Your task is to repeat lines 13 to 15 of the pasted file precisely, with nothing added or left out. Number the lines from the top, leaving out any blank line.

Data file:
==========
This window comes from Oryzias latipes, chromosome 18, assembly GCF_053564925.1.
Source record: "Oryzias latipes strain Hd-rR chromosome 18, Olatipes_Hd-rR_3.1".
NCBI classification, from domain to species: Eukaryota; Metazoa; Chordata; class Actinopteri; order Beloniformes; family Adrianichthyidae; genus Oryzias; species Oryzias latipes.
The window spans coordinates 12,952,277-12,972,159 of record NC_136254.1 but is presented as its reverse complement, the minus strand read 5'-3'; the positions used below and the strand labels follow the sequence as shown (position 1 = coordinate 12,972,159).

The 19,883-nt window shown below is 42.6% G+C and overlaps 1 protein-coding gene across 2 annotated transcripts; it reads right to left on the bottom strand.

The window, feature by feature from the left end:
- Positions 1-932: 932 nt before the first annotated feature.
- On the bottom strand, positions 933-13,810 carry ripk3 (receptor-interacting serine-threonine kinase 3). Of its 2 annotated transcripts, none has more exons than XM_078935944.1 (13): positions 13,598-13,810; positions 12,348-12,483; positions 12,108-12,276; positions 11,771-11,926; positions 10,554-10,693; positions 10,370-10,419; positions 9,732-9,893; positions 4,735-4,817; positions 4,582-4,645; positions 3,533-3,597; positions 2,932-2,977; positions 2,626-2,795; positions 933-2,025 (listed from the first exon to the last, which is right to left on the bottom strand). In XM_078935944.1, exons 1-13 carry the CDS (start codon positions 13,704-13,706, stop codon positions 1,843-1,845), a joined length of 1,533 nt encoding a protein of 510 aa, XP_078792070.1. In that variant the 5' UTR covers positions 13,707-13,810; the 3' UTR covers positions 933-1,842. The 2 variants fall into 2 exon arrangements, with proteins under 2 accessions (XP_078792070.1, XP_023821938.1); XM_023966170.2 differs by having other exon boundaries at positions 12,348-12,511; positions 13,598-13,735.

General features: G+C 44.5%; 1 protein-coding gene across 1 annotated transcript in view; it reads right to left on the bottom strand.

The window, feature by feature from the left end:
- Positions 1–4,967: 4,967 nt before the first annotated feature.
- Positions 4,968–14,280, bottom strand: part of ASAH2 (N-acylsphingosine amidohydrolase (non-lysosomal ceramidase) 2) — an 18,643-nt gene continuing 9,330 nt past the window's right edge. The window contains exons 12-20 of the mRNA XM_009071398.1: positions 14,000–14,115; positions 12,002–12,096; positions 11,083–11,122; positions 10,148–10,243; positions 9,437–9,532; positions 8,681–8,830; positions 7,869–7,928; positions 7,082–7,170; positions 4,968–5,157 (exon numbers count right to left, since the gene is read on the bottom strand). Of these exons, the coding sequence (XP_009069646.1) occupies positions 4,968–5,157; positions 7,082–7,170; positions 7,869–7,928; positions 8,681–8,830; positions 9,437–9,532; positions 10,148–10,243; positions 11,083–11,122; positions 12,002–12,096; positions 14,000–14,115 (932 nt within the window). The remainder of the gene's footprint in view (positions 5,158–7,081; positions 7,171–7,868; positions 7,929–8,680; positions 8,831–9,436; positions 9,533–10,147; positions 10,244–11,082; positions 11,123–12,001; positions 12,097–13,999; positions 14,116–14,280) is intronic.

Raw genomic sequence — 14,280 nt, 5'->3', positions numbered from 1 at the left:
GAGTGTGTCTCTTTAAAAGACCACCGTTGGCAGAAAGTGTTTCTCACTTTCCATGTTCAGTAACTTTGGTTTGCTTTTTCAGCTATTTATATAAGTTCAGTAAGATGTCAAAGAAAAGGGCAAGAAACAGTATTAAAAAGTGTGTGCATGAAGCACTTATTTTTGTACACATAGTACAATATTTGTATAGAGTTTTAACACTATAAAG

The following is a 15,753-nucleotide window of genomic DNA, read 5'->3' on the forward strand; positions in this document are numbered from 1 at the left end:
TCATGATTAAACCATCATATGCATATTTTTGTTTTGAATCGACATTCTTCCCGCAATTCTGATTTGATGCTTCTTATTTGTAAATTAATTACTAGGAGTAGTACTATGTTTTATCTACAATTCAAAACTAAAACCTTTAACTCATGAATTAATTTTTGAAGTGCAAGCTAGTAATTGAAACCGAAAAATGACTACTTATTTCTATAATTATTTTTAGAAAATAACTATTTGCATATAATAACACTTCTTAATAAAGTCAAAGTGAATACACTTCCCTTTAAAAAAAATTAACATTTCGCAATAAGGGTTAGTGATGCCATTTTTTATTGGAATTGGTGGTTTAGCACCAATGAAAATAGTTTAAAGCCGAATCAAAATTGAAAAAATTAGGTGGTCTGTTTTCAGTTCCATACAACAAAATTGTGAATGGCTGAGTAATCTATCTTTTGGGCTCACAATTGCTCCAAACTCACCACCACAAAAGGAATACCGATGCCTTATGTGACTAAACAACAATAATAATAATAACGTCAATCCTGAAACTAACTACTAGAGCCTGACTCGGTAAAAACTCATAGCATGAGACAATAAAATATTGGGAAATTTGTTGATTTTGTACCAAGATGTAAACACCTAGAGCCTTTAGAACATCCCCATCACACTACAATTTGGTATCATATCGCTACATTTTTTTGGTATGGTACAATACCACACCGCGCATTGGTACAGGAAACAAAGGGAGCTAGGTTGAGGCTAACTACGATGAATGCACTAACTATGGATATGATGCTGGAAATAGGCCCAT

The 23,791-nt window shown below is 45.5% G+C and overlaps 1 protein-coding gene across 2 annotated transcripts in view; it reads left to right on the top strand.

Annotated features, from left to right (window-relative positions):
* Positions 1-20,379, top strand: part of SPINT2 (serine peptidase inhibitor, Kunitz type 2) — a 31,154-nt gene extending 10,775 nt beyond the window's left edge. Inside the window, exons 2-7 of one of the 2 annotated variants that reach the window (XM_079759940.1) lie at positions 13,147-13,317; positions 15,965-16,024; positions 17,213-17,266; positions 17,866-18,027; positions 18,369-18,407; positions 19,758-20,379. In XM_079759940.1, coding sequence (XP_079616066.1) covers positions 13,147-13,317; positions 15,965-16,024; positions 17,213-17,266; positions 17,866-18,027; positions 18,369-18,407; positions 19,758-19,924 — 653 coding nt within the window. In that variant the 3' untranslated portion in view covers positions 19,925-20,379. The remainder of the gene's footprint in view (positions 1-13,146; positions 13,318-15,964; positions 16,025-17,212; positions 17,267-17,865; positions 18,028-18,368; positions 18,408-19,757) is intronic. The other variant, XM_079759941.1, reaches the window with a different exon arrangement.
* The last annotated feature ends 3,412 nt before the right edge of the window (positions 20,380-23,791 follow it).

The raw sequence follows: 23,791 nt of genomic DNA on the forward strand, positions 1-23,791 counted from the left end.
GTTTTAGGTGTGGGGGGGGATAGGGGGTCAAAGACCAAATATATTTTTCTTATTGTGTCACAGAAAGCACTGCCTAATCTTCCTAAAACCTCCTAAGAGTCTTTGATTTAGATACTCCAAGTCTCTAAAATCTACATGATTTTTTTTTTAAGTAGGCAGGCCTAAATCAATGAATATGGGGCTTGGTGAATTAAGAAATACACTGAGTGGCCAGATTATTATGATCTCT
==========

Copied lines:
Raw genomic sequence — 14,280 nt, 5'->3', positions numbered from 1 at the left:
GAGTGTGTCTCTTTAAAAGACCACCGTTGGCAGAAAGTGTTTCTCACTTTCCATGTTCAGTAACTTTGGTTTGCTTTTTCAGCTATTTATATAAGTTCAGTAAGATGTCAAAGAAAAGGGCAAGAAACAGTATTAAAAAGTGTGTGCATGAAGCACTTATTTTTGTACACATAGTACAATATTTGTATAGAGTTTTAACACTATAAAG

The following is a 15,753-nucleotide window of genomic DNA, read 5'->3' on the forward strand; positions in this document are numbered from 1 at the left end: